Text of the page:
When it comes to online dating success, it's hard to argue with 438 marriages daily. This is the claim of eHarmony.com: they've "helped 600,000 couples tie the knot and counting," and it certainly highlights their focus on lifelong relationships instead of quick hookups. Started in 2000, eHarmony's whole approach to online dating has focused on matching people with the right points of compatibility for a long-term relationship-in other words, helping online daters find The One. However, before you jump into a relationship with eHarmony and the commitment that comes with it, you need to do your due diligence and make sure it's what you're looking for. For starters, here are ten things you should absolutely know about eHarmony before you sign up. 1. They're scientifically proven...sort of. If there is one message you'll hear again and again in eHarmony's commercials and online ads, it's that their method for matching compatible people is "scientifically proven" to increase potential for dating and marriage. The founders of eHarmony say they've created a formula that identifies members' best possible matches based on what they've dubbed the "29 Dimensions of Compatibility," which are a host of attributes from emotional temperament to physicality to values and beliefs. Based on this magical formula, eHarmony claims: "[It] matches singles based on a deeper level of compatibility, not likes and dislikes, but true compatibility. Do you and your potential mate resolve conflict in a similar fashion? Are you both romantics at heart?" Keep in mind that everything about this formula, and the way that eHarmony is set up, is designed to help people find that one person that they could spend the rest of their life with. If you aren't ready to settle down with one person, if you just want to play around and keep your love life casual, eHarmony is not the dating site for you. You should also know that although eHarmony claims that their formula is scientifically proven, a fair number of critics have questioned this claim. One of these critics, Benjamin Radford at Discovery News, said in his article "Is eHarmony scientific?": "Does their 'science' greatly improve the quality or odds of a match? How good is their tests' construct validity? After all, many matches are made without a hint (or claim) of scientific basis for the pairing. Though the company and its founder, Neil Clark Warren, insist that the tests are useful, they have yet to be scientifically validated." 2. It's one of the priciest dating services out there. Yes, eHarmony offers a free membership package, but as is customary with most dating sites, if you want to do any serious communicating with other members on eHarmony, you're going to have to shell out for a paid subscription. These don't come cheap, as reflected in their three subscription options below: One month = $59.95 per month Six-months = $39.95 per month 12-month = $18.95 per month This places eHarmony as the most expensive of the top online dating services, more expensive than both Match.com and Zoosk. For those members who can't pay their subscription up front, they also offer installment payment plans. These higher subscription costs have the double effect of chasing away less-than-serious daters and, as a result, keeping membership on eHarmony relatively low-15.5 million compared to the 21.5 million members on Match.com or the 25 million on Zoosk. 3. They have ID verification tools. One of the most common complaints on other dating sites is dishonest and even fraudulent profiles, and nearly all other dating services decline to screen their members for this kind of nonsense. One of the standout features of eHarmony then is the requirement for members to verify their identities. This forces every member to show that they really are who they say they are. eHarmony also proactively flags and closes accounts where profile information doesn't match the dater's actual identity. For instance, eHarmony has been known to close accounts if they discover any of the following conditions: Member is married (not legally divorced) Member's personal information does not coincide with information listed in public record Member's behavior violated eHarmony's Terms and Conditions of Service Unfortunately, this feature can't catch all the creeps out there. eHarmony members occasionally complain of people who seem nice when they first pop up as a match, only to be revealed as monsters later. But eHarmony still leads the pack when it comes to attempting to keep out sketchy members. 4. They offer blocking features. Another common complaint on other dating sites is the inability to keep unwanted members out of your profile. eHarmony tackles this problem with their "blocking" feature, which lets members permanently remove a match from their list of matches, stop all communications between the member and the blocked match, and keep the blocked match from seeing the member's communication with them. Also, if members want to keep someone from seeing their profile or harassing them there, they can report that someone directly to eHarmony. 5. Their customer service is more responsive than most. You never want to have to take a problem to customer service. This is especially true about most online dating services, where customer service ranges from non-existent to downright hostile. eHarmony stands out in this regard. In our survey of all the billing related concerns that were filed with the Better Business Bureau (BBB) in the last year against eHarmony, their customer service team showed uncommon care and patience with customer billing concerns, even when the problem was due to the member's negligence. This was the case with one complaint where the member was demanding a refund because they didn't want to continue with the subscription that they'd already committed to. eHarmony's customer service team replied: "Though the consumer is ineligible for a refund per our Terms and Conditions, as a one-time courtesy, we have issued a refund of $79.80." If you've looked at enough complaints about online dating sites and the customer service responses to those complaints, you know that this kind of patience and generosity is uncommon. And it definitely distinguishes eHarmony from the rest of the online dating world. 6. They keep a record of everything you do on their site. As with many popular online social networks, eHarmony records and keeps all the information you share on their site. Even long after you've closed your account with them, they still hold on to that comment you said to that one guy/girl and that photo you uploaded that you wish you hadn't. And it's all part of what you agree to in their terms and conditions when you sign up. In their defense, eHarmony claims to use this information to improve their services or to contribute to studies or similar companies. They don't typically use this information on an individual basis but gather data from a huge number of online daters to look for trends and patterns. So it's highly unlikely that the eHarmony team is looking at that one embarrassing photo you uploaded, but it remains a point of frustration for current and former eHarmony members. 7. They automatically renew your subscription. Of all complaints that former eHarmony members have, this one is by far the most common. It all comes from this one eHarmony policy: "In order to ensure uninterrupted service, all eHarmony subscriptions will be automatically renewed 24 hours before they expire." By default, member accounts are set to renew at the end of their subscriptions, but users can turn off this feature right in their account settings whenever they want. To avoid auto-renewal, this must be done 24 hours before expiration at the latest. And this is where things get dicey. In many BBB complaints, members claimed that they tried to disable the auto-renewal feature but were unable to. Sometimes they blamed technical issues. Other times, they blamed a lack of communication between them and customer service. And still other times, they had indeed turned off the auto-renewal feature but eHarmony had charged them anyway for another subscription. Another sticking point in this area is eHarmony's installment-based payment plan. If you choose to use this plan instead of paying for it all up front, you will not be able to turn off the auto-renewal feature until you've made all your payments. If you are thinking of signing up for a paid subscription with eHarmony, we would strongly recommend two things. One, keep an eye on your subscription's expiration date. Two, decide well in advance whether you are going to renew or not. Those people who forget when their subscription expires or try to disable the auto-renewal feature at the last minute usually end up having to jump through all kinds of hoops to get their money back. 8. They don't let you search on your own. eHarmony is so sure about their matching formula that they insist on letting you view only those people they consider a possible match for you. You tell them your personality traits, and then they generate matches for you based on your input. Trina of Salt Lake City, Utah, complained about this feature via ConsumerAffairs.com: "You can't go in and search on your own. They recommend that you lower your expectations in a match and settle for what they want to send your way." If you are looking for a service where dating prospects come to you and have a better-than-average chance of matching you, then eHarmony could be the right fit for you. If you want to search for potential dates the way you would shop for a new sweater on Amazon, with full control over search criteria and the ability to filter search results, you probably want something like Zoosk, Match, or OKCupid. 9. Some members experience low numbers of matches. Sometimes there just isn't a good match for your personality and preferences on eHarmony. This could be because you are especially unique. It could also be because you live an area with fewer eHarmony members. Justin of Lakeport, California, had this to say on ConsumerAffairs.com about his shortage of viable matches: "The vast majority of 'highly compatible' matches lived much too far away to be a reasonable dating prospect. And among those who lived within a 'reasonable' distance, the majority had been inactive for more than a month." Geographic distances can be a big challenge for online daters anywhere, but especially for those who live in rural areas or places where Internet usage is low. If you live in one of these areas, you should take this factor into consideration before you sign on with eHarmony or any other online dating service. If you live in a highly populated area with average or better Internet usage and you still get slim pickings in the match department, you will likely be one of those unfortunate eHarmony members who are forced to play with their personality and preferences inputs in hopes of getting more matches. Honestly speaking, this seems like the opposite of what eHarmony promises. These members essentially change who they are, instead of being matched with someone who fits them as they are. 10. Some members experience bad matches. eHarmony makes a big deal about its matching formula. It's in all their commercials and pretty much every page on their site. But sometimes that formula fails. Many eHarmony members have complained about getting served matches that range anywhere from "Really?" to "I wish I could un-see that!" Carolyn of Franklin, Tennessee, writes in ConsumerAffairs.com: "I have been surprisingly disappointed in this service's matching capabilities... The matches I found... either lacked a completed profile or seemed ill-matched personalities. Almost every week I could count about a dozen matches that lacked pictures, which indicated laziness or indifference. Others managed to show their faces but filled out less than half the questions. What good is that? As for the rest, who had the sense to do the work, I saw little compatibility or matching interests on our profiles. Even when I (as a halfway attractive woman) reached out and contacted more promising matches, I was lucky to hear back from half." Vickie of Hamilton, Ohio, speaks of similar mismatches, also on ConsumerAffairs.com: "I set the parameters for age, etc. I am 58 and set the age range no younger than 50. They send matches as young as 40. Many in other states, men with no shirt on, and some with dirty clothes on. It was apparent there are no standards set for matches." Other members, especially female members, share similar horror stories of slovenliness and members oversharing in the worst ways. Although eHarmony provides a filter to keep out some of the worst types of online daters, you can expect that their match formula might not always produce perfect results. Is eHarmony For You? So is this the right online dating service for your needs? If you are looking to find a serious, hopefully long-term relationship, if you're okay being served matches rather than doing your own searches, if you can stay on top of your subscription expiration dates and renewals, and if you're okay with the occasional bad apple, then the answer is 'yes'. But if you want lower commitment, more control over your search, and don't want to pay too much, then you might want to try one of the many other dating sites out there. Still not sure? Read our full eharmony review or check out the latest eharmony consumer reviews. To see how dating sites stack up against one another, visit the bestcompany.com Online Dating page. Have you had a bad experience on a dating site? Maybe you found your soulmate? Make your voice heard and leave your own consumer review today about your dating site!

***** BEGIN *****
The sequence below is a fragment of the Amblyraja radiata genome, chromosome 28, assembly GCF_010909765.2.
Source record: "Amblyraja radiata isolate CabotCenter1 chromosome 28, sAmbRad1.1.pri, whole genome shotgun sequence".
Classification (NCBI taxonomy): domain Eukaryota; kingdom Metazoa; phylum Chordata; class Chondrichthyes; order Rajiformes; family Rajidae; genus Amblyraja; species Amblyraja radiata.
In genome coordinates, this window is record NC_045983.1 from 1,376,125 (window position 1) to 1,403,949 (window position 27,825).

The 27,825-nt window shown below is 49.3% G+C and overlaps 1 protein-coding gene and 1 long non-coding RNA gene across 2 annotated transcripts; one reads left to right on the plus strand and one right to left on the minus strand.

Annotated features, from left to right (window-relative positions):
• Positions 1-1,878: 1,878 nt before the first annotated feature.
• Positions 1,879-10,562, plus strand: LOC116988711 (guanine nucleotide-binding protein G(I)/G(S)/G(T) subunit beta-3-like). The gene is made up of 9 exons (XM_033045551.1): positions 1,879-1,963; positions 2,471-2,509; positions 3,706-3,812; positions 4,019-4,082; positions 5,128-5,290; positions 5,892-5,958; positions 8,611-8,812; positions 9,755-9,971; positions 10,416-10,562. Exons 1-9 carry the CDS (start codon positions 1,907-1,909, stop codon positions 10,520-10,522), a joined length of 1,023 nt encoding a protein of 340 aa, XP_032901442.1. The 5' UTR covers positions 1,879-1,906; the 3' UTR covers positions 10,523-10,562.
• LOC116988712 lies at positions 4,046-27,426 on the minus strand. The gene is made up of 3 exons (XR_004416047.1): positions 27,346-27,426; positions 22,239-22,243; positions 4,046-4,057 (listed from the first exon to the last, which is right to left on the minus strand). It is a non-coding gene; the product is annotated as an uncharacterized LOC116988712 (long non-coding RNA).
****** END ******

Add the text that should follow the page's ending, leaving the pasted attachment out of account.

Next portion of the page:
If you're in the market for an online dating service, you've probably come across Match.com. Launched in 1995, Match.com is one of the pioneers of online dating and easily one of the largest dating sites out there. This combined with its gigantic marketing engine makes it a huge presence in online dating. According to their 'About Us' page, their mission is to: "create romantic opportunities so singles are more likely to find someone special. Over the years, we've learned more and more about what people want--and the tools they need to help take the lottery out of love." If you're shopping for an online dating service (unless you're looking for love by putting out personal ads in your local newspaper) you will almost certainly encounter Match.com offers. Before you sign up with them, however, it's important that you are informed of what you're getting into. We've put together the top ten things you should know before signing up for Match.com. This way online daters can learn more about this dating site and find out if it is the right choice for them. 1. They have one of the biggest memberships in online dating. At the bestcompany.com's latest tally, Match.com boasted approximately 21,575,000 members across 24 countries. Because of their paid subscription model, they aren't the biggest online dating site-that distinction belongs to Plenty of Fish. But they certainly have enough users to provide a large pool for daters in most areas. If you're signing up, this makes it less likely that you will be met with slim pickings in your dating area and increases the likelihood that you'll meet someone who fits your unique criteria. 2. You can test out a free membership and then try a paid subscription. Match.com gives away a good deal of its features for free. This is a big deal because it lets you test the waters before you spend any money. With a free subscription, you can browse Match.com, search for and view matches, create a profile, send and receive "winks," use Match.com's message center and use their smartphone app. Of course, these free features are designed to get you into a paid subscription. Only with the paid subscription can you send messages to any Match.com member, see who has viewed or favorited your profile, connect with other members via instant messenger, keep track of your connections, attend Match.com live stir events, and take advantage of the company's six-month guarantee. This guarantee says that if a paying Match.com subscriber is unsuccessful in finding matches within their first six months of members, Match.com will give them six more months of free service. 3. They go out of their way to create more ways to connect. True to their mission statement, Match.com has developed lots of innovative ways for their members to meet up and get to know each other, and this might be what really sets them apart from other online dating services. In their online features, Match.com has created fun new ways for their members to get to know each other better, beyond the typical instant messenger conversation or email. To spark relationships, for example, they've developed seven quick games that members can play together, including such intriguing titles as: "Romantic Rip Off," "Gut Reaction," "Drawn Together," and "Name That Dance." However, not content with just setting the stage for meetings online, Match.com has also gone into the real world to organize what they call "Stir Events" in many metropolitan areas around the U.S. and in other countries. These events let members meet, socialize, and hopefully hit it off in a group setting. 4. They offer 24/7 technical support and security. Match.com has invested in a robust technical support team, enough that very few complaints submitted to the Better Business Bureau (BBB) against them are for problems with the actual website. A few complaints describe accounts or profiles that have been accidentally removed from the site, but those are few and far between. In addition, Match.com's site security in terms of protecting members' information and credit card information is top-notch, especially compared to the lack of security found in dating sites like Kiss.com. If they spot potential fraudulent activity on your account, they will lock down your account immediately to keep your information from being breached. 5. They offer the most comprehensive online dating profiles around. When it comes to identifying the attributes that matter most to online daters, too many dating sites miss the mark with superficial information like waist size and salary. Match.com, on the other hand, lets members set up their preferences according to a number of variables, including: Location Gender preference Children Marital status Smoking/drinking habits Longest relationship time Religion Profession Dating intentions Other features allow Match.com members to provide a more accurate and complete picture of themselves to their fellow online daters. One example is the essay questions that let members express themselves and leave longer descriptions of themselves, beyond just eye color and favorite food. In many cases, this seems to yield better results for Match.com members. Says Melissa, one of their subscribers who left a review on bestcompany.com: "I tried several online dating sites over a period of about two years and I liked Match.com the best. The site is easy to use, the communication features and settings are convenient--and, most importantly, I felt that the quality of the people I was matched with was much higher than sites like OKCupid or PlentyofFish." 6. Their payment packages are locked in and refunds are hard to come by. Of course, with the level of quality that Match.com aims for, you can bet the price is going to be higher. Once you move into a paid subscription, you will find yourself choosing between three payment plans, all of which are paid up front: 1 Month: $35.99 3 Months: $19.99 6 Months: $17.99 12 Months: $15.99 As you can probably see, the longer you commit for, the less you end up paying on an average monthly basis. This is great if you're already sold on the site. But what if you're not sure it's going to be what you want? What if you are still looking around for a dating site and aren't ready to lay down the money? Unfortunately, most of the complaints issued with the BBB against Match.com are from members who paid for one of the plans above, only to fall out of love with the service shortly thereafter. They are usually unable to obtain a refund since they had already committed to a specific time period. This point is worth reiterating: if you are going to get a paid subscription with Match.com, be ready to stick with it and definitely do not expect a refund if you pull out early. 7. They renew membership subscriptions automatically. Another thing that has ticked off quite a few former Match.com members is their auto-renewal feature. Let's say, for example, that you purchase a three-month subscription to the dating site. At the end of that three months, you might expect to receive an email from Match.com telling you that your subscription is about to expire and asking you if you want to renew. But Match.com simply renews the subscription. How can they do this? Because it's written into the terms and conditions of their site. When members purchase a subscription they agree, often unwittingly, to these terms. Luckily, members can turn off the auto-renewal feature by going to the 'Cancel/Change Membership' page under their 'Account Settings'. They must do this by 24 hours prior to the end of their subscription period at the latest or risk being charged for another period. 8. They have a history of spamming members. According to over 900 reports in Consumer Affairs, Match.com has gotten into trouble with its members in the past for spamming them with emails from their own site and from their partner companies. In many cases, the volume of emails is far more than members bargained for when they signed up. 9. Their customer service team is notoriously hard to work with. While Match.com's technical support is first class, it seems their customer service team has performed less admirably. Read through the complaints on the BBB website and you find one story after another of a dissatisfied member trying to get their account fixed or trying to get a refund and being handled poorly by a customer service rep. Here's one gem from a former Match.com subscriber: "Rude customer service! I tried purchasing a gift subscription. The customer service representative copied both email addresses down wrong and I was unable to deliver this "gift" on-time. When trying to contact customer service via email, they went un-answered. The first time I called the customer service representative, they copied down the correct information and said I would soon get a confirmation. This information was again never received. I had to call back one more additional time to learn that the order could not be edited and they had to refund the order and re-charge me. The first representative lied to me! When I found a lower advertised price online a few days later, they would not credit the amount in question. Instead of trying to work with me, customer service fought with me. I cannot believe how they treat customers! When I requested to talk to someone in corporate, I was given a P.O. Box." Other stories speak of similar displays of callousness, ineptitude, and/or rudeness from Match.com's customer service team. Although members should take greater care in reading their terms and conditions before signing up, it's also clear that Match.com needs to better train their customer service reps to deal with dissatisfied customers. 10. Their privacy features still have some issues. In online dating, you usually come across a jerk or two that you want to cut off from your dating life. For this purpose, Match.com allows its members to block other members. While this feature does prevent blocked members from communicating with you, however, it doesn't keep them from accessing other features, as explained by one anxious Match.com member: "I worked with inmates for seven years and have personal safety concerns. The block application gave me a sense of safety and security. I later found out (not even two weeks later) that this information is false. The block application only blocks communication. A member can continue to view your profile. I came to find out this information after having a member of Match.com continue to view my profile. I had blocked them and couldn't understand how they were still able to view my site. This individual was someone I recognized from past work experience." In other words, Match.com profiles suffer from many of the same problems experienced on social networking sites like Facebook. You want to create a profile that is personal and distinctly you, but you also need to be aware that complete strangers and even untrustworthy people will also be able to peek into your love life. To Commit or Not To Commit Should you try out Match.com or not? The online dating site clearly provides one of the top services out there and many of the shortcomings mentioned above can be overcome with a little research beforehand. Ultimately, the question of whether you will commit to Match.com or not is up to you. Do your homework and realistically gauge your own comfort level with what Match.com has to offer-good and bad-and then make an educated choice. To see how Match.com compares to other dating sites, visit our Online Dating Service reviews page. If you've already tried out an online dating service, make your voice heard and submit a consumer review about your experience.